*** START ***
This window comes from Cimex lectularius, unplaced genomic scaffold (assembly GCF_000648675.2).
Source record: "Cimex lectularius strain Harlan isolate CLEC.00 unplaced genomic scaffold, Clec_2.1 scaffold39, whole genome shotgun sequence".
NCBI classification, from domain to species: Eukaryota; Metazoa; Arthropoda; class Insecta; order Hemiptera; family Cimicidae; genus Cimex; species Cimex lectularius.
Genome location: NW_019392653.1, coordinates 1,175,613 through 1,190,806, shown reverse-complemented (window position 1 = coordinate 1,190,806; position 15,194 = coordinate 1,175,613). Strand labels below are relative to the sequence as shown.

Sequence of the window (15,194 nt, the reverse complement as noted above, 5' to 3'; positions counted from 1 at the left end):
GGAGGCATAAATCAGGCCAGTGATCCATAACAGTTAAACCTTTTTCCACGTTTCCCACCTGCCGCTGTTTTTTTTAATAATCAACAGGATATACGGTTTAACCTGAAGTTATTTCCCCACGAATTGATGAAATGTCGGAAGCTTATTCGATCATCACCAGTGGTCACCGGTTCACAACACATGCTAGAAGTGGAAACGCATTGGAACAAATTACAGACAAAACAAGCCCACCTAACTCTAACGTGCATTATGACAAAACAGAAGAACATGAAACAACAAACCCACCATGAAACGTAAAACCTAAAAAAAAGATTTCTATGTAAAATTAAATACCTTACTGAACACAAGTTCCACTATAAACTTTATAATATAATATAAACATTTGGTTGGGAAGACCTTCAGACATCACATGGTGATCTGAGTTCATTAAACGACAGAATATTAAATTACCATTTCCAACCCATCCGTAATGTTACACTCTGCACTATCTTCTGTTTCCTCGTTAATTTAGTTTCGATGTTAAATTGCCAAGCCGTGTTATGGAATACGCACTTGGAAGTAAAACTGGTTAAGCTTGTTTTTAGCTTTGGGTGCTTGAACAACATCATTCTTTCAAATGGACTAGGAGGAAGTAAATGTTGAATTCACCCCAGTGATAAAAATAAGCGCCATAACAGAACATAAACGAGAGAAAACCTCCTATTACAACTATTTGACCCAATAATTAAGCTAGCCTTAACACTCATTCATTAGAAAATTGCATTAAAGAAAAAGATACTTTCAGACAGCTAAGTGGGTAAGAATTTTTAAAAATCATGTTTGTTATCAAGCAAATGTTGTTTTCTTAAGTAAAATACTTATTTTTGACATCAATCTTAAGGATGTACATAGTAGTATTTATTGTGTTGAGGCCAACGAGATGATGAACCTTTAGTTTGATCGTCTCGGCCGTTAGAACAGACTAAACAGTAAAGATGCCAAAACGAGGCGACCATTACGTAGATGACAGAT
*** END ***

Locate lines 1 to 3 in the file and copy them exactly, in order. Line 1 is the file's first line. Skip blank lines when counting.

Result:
This window comes from Cimex lectularius, unplaced genomic scaffold (assembly GCF_000648675.2).
Source record: "Cimex lectularius strain Harlan isolate CLEC.00 unplaced genomic scaffold, Clec_2.1 scaffold39, whole genome shotgun sequence".
NCBI classification, from domain to species: Eukaryota; Metazoa; Arthropoda; class Insecta; order Hemiptera; family Cimicidae; genus Cimex; species Cimex lectularius.